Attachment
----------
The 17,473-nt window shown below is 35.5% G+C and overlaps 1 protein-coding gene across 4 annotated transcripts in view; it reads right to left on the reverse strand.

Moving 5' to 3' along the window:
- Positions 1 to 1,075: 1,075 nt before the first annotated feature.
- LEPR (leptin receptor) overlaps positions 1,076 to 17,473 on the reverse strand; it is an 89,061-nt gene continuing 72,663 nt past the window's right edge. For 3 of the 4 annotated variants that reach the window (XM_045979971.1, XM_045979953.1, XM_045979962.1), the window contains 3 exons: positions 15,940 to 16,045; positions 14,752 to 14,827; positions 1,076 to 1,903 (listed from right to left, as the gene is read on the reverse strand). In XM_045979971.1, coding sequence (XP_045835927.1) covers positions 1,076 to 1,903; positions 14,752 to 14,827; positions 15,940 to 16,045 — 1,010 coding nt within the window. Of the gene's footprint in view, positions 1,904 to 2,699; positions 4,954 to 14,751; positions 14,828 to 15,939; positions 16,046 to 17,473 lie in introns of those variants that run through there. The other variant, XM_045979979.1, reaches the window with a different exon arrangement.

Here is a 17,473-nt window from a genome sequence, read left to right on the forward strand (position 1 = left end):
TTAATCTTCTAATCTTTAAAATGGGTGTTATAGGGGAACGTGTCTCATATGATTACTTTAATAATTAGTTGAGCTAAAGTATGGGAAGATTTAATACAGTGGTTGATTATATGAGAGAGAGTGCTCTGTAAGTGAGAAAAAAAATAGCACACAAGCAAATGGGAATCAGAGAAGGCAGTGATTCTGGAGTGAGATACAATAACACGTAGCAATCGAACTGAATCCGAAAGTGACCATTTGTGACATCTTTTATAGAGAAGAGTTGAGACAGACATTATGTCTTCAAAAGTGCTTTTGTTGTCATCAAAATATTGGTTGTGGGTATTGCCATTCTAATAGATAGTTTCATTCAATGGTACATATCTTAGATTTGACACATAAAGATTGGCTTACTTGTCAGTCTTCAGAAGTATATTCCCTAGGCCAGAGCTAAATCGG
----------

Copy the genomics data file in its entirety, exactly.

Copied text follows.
The 17,473-nt window shown below is 35.5% G+C and overlaps 1 protein-coding gene across 4 annotated transcripts in view; it reads right to left on the reverse strand.

Moving 5' to 3' along the window:
- Positions 1 to 1,075: 1,075 nt before the first annotated feature.
- LEPR (leptin receptor) overlaps positions 1,076 to 17,473 on the reverse strand; it is an 89,061-nt gene continuing 72,663 nt past the window's right edge. For 3 of the 4 annotated variants that reach the window (XM_045979971.1, XM_045979953.1, XM_045979962.1), the window contains 3 exons: positions 15,940 to 16,045; positions 14,752 to 14,827; positions 1,076 to 1,903 (listed from right to left, as the gene is read on the reverse strand). In XM_045979971.1, coding sequence (XP_045835927.1) covers positions 1,076 to 1,903; positions 14,752 to 14,827; positions 15,940 to 16,045 — 1,010 coding nt within the window. Of the gene's footprint in view, positions 1,904 to 2,699; positions 4,954 to 14,751; positions 14,828 to 15,939; positions 16,046 to 17,473 lie in introns of those variants that run through there. The other variant, XM_045979979.1, reaches the window with a different exon arrangement.

Here is a 17,473-nt window from a genome sequence, read left to right on the forward strand (position 1 = left end):
TTAATCTTCTAATCTTTAAAATGGGTGTTATAGGGGAACGTGTCTCATATGATTACTTTAATAATTAGTTGAGCTAAAGTATGGGAAGATTTAATACAGTGGTTGATTATATGAGAGAGAGTGCTCTGTAAGTGAGAAAAAAAATAGCACACAAGCAAATGGGAATCAGAGAAGGCAGTGATTCTGGAGTGAGATACAATAACACGTAGCAATCGAACTGAATCCGAAAGTGACCATTTGTGACATCTTTTATAGAGAAGAGTTGAGACAGACATTATGTCTTCAAAAGTGCTTTTGTTGTCATCAAAATATTGGTTGTGGGTATTGCCATTCTAATAGATAGTTTCATTCAATGGTACATATCTTAGATTTGACACATAAAGATTGGCTTACTTGTCAGTCTTCAGAAGTATATTCCCTAGGCCAGAGCTAAATCGG